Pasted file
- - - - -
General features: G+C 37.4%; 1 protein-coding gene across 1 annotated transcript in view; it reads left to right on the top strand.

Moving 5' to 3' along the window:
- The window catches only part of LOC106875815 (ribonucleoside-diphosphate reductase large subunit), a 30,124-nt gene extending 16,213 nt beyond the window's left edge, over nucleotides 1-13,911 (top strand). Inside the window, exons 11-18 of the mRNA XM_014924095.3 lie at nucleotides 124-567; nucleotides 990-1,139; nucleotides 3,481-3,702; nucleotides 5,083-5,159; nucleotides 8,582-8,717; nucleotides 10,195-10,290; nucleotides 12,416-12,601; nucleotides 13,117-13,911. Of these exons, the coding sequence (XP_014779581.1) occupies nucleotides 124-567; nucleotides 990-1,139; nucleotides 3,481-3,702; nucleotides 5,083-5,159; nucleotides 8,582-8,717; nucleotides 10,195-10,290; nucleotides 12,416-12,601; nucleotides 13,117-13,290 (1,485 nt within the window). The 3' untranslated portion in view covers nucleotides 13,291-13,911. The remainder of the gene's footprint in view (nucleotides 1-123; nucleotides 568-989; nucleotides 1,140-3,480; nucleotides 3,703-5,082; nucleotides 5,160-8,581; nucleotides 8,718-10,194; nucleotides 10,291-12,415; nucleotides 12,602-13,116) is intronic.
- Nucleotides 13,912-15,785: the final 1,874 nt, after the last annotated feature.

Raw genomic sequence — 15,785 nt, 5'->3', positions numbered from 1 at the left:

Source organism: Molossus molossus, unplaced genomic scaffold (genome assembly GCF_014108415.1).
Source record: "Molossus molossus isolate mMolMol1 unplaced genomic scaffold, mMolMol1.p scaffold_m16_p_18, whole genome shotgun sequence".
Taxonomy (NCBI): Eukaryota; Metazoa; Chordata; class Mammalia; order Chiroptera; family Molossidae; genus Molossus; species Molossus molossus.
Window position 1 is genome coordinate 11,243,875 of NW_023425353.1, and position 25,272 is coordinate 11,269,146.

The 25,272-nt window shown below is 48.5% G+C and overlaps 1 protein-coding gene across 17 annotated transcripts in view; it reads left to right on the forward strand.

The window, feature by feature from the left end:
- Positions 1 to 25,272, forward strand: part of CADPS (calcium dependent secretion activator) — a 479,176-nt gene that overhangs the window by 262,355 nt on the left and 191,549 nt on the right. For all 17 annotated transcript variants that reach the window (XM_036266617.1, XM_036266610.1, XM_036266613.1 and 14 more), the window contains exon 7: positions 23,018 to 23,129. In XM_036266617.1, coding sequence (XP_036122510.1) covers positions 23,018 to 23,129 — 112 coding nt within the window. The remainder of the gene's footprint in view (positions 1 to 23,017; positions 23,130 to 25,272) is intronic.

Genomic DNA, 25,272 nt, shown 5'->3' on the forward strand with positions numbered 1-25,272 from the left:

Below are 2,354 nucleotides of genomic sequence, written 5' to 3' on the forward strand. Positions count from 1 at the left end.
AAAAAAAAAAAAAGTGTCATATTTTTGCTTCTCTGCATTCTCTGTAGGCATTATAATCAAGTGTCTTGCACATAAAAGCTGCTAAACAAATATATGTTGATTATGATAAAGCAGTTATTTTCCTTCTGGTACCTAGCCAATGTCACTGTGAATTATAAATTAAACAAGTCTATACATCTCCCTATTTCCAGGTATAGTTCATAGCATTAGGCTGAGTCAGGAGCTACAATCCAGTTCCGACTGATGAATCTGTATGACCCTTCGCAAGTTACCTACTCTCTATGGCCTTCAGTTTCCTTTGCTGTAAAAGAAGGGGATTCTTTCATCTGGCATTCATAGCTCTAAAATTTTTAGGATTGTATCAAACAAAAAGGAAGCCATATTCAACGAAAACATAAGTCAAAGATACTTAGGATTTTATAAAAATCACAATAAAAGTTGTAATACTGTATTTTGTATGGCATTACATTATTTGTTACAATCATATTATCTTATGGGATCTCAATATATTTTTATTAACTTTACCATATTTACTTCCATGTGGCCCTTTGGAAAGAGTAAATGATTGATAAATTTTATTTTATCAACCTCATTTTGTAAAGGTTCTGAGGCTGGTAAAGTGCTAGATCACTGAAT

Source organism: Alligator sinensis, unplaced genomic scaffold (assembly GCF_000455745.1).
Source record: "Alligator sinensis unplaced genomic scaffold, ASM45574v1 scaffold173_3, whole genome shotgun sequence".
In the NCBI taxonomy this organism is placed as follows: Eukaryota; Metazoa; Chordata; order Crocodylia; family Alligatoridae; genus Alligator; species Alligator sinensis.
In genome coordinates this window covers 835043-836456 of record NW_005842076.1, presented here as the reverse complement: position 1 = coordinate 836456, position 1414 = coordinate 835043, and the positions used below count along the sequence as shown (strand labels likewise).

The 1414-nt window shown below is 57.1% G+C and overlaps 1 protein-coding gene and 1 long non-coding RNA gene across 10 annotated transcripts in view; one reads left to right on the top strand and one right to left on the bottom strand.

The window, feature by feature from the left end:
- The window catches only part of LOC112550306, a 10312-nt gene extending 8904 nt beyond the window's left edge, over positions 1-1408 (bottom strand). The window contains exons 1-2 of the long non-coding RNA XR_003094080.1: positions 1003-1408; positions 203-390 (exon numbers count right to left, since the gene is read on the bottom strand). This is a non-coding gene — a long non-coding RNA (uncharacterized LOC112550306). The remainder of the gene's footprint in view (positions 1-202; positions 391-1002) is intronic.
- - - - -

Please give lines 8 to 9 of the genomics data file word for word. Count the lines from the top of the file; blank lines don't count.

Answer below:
Taxonomy (NCBI): Eukaryota; Metazoa; Chordata; class Mammalia; order Chiroptera; family Molossidae; genus Molossus; species Molossus molossus.
Window position 1 is genome coordinate 11,243,875 of NW_023425353.1, and position 25,272 is coordinate 11,269,146.